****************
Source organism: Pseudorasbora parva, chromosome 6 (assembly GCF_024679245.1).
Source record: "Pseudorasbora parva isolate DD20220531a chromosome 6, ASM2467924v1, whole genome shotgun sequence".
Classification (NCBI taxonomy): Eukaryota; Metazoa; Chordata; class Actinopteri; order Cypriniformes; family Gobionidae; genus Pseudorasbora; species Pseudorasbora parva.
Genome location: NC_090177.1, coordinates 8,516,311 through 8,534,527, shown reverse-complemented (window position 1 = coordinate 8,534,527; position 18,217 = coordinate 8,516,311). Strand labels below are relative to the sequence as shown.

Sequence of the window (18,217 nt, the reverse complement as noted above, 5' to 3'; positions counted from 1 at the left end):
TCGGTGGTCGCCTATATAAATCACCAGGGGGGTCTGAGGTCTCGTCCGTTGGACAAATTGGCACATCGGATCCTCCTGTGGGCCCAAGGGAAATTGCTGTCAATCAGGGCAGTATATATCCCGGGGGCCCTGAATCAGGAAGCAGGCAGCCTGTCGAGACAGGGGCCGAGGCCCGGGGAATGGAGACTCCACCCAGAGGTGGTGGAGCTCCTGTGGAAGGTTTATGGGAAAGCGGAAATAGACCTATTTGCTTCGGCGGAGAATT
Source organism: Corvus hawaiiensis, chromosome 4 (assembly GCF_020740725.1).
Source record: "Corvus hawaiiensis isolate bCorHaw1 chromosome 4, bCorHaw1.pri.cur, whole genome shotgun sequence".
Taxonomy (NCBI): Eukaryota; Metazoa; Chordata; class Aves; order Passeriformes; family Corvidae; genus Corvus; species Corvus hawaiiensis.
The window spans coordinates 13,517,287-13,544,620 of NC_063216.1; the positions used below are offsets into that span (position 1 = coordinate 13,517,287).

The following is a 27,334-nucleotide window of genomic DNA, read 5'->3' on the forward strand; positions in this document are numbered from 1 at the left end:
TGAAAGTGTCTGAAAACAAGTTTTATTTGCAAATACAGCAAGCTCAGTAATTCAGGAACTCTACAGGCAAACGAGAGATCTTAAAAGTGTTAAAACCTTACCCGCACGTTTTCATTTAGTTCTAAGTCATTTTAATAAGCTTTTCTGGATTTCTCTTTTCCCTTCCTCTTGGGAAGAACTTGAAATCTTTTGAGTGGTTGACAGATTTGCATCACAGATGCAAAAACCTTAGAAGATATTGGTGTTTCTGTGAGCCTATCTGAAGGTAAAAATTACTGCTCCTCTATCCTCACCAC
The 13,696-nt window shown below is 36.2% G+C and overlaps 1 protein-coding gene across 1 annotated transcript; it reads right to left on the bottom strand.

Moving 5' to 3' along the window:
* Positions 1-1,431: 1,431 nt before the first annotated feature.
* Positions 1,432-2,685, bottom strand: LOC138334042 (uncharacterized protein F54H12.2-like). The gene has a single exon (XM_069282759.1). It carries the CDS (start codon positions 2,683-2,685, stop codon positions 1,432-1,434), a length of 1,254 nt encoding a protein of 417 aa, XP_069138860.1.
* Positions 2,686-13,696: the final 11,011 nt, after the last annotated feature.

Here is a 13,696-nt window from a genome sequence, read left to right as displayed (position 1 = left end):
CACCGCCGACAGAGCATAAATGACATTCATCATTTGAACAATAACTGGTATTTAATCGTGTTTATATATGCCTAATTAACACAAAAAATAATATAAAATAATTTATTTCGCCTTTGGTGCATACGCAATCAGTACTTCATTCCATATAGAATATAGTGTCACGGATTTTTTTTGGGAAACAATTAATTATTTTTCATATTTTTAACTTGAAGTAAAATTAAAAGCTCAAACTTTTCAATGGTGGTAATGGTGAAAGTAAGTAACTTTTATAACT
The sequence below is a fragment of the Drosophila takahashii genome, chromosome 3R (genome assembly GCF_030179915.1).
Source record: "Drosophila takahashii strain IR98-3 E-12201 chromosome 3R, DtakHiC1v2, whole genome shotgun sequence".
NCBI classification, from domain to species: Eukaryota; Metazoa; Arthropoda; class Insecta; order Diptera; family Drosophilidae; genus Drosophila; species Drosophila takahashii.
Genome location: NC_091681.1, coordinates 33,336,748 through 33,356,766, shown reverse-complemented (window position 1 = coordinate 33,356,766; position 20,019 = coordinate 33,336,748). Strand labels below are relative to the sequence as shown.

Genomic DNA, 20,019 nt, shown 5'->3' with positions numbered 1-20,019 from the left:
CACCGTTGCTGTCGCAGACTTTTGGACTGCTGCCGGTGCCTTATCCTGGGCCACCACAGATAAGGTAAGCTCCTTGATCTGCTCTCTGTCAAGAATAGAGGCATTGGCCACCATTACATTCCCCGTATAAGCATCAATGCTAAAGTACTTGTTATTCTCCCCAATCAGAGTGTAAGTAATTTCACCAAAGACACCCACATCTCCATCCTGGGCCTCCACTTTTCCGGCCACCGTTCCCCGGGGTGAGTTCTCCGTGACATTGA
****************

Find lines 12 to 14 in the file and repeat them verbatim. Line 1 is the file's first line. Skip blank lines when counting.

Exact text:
TGAAAGTGTCTGAAAACAAGTTTTATTTGCAAATACAGCAAGCTCAGTAATTCAGGAACTCTACAGGCAAACGAGAGATCTTAAAAGTGTTAAAACCTTACCCGCACGTTTTCATTTAGTTCTAAGTCATTTTAATAAGCTTTTCTGGATTTCTCTTTTCCCTTCCTCTTGGGAAGAACTTGAAATCTTTTGAGTGGTTGACAGATTTGCATCACAGATGCAAAAACCTTAGAAGATATTGGTGTTTCTGTGAGCCTATCTGAAGGTAAAAATTACTGCTCCTCTATCCTCACCAC
The 13,696-nt window shown below is 36.2% G+C and overlaps 1 protein-coding gene across 1 annotated transcript; it reads right to left on the bottom strand.

Moving 5' to 3' along the window: